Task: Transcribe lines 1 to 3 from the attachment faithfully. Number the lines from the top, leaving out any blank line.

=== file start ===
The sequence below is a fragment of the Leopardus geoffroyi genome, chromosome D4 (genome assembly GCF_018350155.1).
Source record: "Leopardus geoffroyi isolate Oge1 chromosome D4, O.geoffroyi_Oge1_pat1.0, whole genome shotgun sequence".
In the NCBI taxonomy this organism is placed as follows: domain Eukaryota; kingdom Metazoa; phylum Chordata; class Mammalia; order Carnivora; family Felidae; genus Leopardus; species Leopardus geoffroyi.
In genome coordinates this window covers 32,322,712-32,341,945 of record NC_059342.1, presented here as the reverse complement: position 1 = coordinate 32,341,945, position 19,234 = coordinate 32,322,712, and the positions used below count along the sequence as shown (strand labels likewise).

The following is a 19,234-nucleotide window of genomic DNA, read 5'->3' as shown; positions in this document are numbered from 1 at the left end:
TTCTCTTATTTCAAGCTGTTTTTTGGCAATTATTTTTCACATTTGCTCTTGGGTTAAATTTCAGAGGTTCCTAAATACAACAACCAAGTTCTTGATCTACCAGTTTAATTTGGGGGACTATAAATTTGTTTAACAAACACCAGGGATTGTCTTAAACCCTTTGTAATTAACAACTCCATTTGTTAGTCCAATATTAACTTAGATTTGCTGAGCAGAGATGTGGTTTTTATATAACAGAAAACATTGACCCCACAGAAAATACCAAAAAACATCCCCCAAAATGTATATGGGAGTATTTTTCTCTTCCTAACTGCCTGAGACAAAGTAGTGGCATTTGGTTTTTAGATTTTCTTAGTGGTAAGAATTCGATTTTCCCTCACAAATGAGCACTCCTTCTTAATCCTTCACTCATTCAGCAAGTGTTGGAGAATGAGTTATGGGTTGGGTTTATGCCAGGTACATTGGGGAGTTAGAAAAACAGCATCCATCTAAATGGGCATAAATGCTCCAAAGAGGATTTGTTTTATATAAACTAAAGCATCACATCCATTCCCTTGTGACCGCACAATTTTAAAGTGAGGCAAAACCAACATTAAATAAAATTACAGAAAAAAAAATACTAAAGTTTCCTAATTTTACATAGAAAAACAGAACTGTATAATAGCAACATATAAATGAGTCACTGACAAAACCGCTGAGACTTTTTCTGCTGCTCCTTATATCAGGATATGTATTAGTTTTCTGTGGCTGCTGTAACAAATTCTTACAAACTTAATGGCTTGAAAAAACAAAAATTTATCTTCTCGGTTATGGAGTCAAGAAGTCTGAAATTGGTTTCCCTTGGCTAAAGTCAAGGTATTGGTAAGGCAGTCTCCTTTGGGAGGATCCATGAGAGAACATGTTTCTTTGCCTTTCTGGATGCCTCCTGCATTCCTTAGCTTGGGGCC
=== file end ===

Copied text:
The sequence below is a fragment of the Leopardus geoffroyi genome, chromosome D4 (genome assembly GCF_018350155.1).
Source record: "Leopardus geoffroyi isolate Oge1 chromosome D4, O.geoffroyi_Oge1_pat1.0, whole genome shotgun sequence".
In the NCBI taxonomy this organism is placed as follows: domain Eukaryota; kingdom Metazoa; phylum Chordata; class Mammalia; order Carnivora; family Felidae; genus Leopardus; species Leopardus geoffroyi.